Tuesday, February 14, 2012

Michel Houellebecq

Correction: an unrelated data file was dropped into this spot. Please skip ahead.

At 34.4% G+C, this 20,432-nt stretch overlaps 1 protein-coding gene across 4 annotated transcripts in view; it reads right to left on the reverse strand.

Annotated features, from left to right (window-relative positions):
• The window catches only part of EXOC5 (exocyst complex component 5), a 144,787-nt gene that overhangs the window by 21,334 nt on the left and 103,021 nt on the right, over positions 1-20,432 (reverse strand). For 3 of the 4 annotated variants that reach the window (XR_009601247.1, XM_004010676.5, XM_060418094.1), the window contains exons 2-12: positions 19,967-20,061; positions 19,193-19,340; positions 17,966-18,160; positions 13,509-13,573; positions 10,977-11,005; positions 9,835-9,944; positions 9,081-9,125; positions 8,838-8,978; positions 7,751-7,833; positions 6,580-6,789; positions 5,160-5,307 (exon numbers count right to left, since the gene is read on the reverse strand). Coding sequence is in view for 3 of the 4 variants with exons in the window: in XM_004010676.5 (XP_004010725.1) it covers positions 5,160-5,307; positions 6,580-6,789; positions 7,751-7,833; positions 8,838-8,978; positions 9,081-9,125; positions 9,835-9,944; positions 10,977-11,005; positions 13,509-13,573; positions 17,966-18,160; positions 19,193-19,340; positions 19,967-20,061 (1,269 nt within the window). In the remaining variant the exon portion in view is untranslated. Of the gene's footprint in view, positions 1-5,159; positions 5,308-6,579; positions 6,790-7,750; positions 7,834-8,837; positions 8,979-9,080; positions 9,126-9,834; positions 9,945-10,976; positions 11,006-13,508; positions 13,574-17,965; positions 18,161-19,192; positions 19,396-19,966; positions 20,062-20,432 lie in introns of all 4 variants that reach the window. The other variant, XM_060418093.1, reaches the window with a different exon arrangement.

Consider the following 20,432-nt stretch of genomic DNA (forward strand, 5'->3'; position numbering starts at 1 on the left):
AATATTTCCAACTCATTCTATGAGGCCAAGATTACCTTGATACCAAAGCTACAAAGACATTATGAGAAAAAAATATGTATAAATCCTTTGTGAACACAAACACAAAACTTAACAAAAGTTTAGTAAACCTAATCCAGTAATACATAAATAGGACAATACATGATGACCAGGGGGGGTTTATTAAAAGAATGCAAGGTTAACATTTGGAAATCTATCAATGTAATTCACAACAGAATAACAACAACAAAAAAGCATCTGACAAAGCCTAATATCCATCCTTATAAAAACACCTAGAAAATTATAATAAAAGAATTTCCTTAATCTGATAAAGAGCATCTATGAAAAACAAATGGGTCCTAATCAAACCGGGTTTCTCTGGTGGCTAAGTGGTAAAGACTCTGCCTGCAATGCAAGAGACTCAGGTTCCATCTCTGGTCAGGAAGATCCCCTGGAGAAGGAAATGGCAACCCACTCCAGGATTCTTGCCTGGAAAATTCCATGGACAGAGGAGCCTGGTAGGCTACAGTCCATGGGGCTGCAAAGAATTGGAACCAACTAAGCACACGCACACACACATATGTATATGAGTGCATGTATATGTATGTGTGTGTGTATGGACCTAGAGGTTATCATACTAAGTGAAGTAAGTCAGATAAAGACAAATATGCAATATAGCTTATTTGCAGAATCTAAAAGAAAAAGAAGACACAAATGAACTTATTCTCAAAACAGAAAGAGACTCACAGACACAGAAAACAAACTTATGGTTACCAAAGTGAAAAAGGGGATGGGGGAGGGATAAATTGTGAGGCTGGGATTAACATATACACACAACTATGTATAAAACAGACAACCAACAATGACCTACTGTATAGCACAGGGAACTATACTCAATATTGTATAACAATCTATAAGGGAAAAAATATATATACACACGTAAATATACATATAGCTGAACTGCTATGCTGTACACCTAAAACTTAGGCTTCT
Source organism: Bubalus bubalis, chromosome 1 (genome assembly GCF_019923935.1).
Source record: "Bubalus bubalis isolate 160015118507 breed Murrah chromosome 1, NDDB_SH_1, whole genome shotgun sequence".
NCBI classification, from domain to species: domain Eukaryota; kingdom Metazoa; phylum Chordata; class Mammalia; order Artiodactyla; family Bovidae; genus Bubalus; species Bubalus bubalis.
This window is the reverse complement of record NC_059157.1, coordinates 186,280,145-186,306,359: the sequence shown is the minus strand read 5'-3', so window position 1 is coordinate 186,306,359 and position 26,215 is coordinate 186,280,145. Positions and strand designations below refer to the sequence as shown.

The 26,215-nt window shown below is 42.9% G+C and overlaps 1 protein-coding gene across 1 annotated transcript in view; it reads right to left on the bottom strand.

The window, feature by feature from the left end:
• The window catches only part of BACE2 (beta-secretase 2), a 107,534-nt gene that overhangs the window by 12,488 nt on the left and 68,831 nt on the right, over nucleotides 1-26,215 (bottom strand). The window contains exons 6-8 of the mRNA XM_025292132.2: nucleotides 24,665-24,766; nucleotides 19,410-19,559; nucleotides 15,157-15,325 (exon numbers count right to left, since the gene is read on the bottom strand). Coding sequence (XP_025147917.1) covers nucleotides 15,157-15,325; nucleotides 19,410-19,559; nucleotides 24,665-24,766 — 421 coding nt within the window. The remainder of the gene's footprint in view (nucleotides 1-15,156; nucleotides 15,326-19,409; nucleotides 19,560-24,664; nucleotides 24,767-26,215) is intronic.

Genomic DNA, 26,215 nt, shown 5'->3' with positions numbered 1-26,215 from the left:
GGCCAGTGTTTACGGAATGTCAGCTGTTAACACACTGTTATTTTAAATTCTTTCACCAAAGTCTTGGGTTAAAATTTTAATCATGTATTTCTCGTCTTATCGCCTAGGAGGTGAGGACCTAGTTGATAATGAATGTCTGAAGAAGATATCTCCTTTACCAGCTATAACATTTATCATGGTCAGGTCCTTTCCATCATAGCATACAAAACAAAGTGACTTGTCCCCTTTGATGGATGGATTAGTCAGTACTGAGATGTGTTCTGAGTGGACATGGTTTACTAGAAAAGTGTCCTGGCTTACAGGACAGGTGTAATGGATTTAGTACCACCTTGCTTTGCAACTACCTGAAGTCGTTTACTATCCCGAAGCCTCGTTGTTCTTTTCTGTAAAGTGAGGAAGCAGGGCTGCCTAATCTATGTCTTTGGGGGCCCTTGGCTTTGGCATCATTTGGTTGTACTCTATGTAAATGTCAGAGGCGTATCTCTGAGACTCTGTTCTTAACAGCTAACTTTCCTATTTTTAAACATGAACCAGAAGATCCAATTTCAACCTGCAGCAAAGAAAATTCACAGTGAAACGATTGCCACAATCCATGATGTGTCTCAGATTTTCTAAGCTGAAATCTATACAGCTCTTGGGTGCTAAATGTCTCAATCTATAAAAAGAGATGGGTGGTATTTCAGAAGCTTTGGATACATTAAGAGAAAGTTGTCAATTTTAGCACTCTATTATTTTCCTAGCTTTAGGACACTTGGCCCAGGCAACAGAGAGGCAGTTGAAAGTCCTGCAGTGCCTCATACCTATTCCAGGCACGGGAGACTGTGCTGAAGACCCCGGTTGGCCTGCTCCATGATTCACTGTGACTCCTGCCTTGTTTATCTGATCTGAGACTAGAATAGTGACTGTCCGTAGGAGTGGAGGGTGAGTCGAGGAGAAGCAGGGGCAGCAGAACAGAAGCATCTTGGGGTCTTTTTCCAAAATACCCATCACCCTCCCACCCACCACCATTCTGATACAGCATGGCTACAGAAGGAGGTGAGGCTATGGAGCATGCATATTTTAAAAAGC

Michel Houellebecq is our contemporary Zola. He’s a determinist for whom the notion of human freedom is an oxymoron. The Elementary Particles is perhaps his most well-known work to American audiences though his most recent novel The Map and the Territory won the Prix Goncourt in 2010. The Elementary Particles uses the ideological windmill chasing of the sixties, with its cults of sexual liberation, as its petrie dish. The two half brothers, who are the protagonists of the novel, are the progeny of a hipster mother, who has abandoned her role as a parent in her quest for enlightenment. It appears that there’s an autobiographical element in The Elementary Particles. Houellebecq’s mother abandoned him in reality and one of the brothers in the novel is named Michel and has moved to Ireland (as Houellebecq did). In his review/essay, "Off the Map,” (The New Yorker, 1/23/12), James Wood remarks “Houellebecq’s men are unattractive, unsociable, frigid, sexually unconfident, physically underequipped, erotically bored (or some combination of these negatives); they are panhandlers in the sexual souk, and spend much of their time trying to grab what wares they can, by way of porn, prostitutes, or swingers’ clubs.” Houellebecq is a vivisectionist like Zola. Remember Zola himself described the Rougon-Macquart novels as “the natural and social history of a family under the Second Empire.” Sex is the lingua franca of the Houellebecq novel, but the perversity is only a symptom of a more profound pathology. As Wood says about Houellebecq, “Essentially, he argues that contemporary sexuality, though it sails under the colors of liberation and left-ish utopia, is just a continuation of the capitalist, neoliberal market, in which there are always winners and losers.”

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